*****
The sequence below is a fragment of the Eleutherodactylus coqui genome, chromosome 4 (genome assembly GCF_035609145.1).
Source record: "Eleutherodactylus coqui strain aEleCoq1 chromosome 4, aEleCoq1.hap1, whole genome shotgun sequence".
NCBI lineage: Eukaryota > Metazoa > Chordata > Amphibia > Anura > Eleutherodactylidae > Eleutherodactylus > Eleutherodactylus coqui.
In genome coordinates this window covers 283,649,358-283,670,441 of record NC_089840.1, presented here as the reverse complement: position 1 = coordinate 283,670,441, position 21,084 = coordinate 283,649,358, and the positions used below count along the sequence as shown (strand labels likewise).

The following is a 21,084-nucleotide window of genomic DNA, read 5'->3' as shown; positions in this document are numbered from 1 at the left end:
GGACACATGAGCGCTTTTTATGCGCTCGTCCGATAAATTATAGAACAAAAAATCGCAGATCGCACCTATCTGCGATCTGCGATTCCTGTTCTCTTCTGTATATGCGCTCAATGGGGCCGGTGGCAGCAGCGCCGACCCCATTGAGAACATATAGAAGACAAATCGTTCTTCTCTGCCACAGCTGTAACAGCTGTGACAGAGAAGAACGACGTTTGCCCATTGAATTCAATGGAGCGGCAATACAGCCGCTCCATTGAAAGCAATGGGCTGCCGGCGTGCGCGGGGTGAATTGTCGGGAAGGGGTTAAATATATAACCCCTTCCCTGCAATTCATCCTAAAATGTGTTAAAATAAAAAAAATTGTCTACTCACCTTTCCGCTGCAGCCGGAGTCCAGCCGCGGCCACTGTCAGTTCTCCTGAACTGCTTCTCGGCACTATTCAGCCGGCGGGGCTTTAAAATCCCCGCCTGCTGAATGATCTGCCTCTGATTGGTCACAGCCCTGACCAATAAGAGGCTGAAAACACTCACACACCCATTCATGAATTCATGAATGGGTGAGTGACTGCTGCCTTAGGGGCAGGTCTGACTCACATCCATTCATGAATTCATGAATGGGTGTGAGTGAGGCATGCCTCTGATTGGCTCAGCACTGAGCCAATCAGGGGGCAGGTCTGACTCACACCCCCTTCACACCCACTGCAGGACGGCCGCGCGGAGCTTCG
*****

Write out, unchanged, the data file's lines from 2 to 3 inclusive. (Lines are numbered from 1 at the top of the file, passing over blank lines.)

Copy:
Source record: "Eleutherodactylus coqui strain aEleCoq1 chromosome 4, aEleCoq1.hap1, whole genome shotgun sequence".
NCBI lineage: Eukaryota > Metazoa > Chordata > Amphibia > Anura > Eleutherodactylidae > Eleutherodactylus > Eleutherodactylus coqui.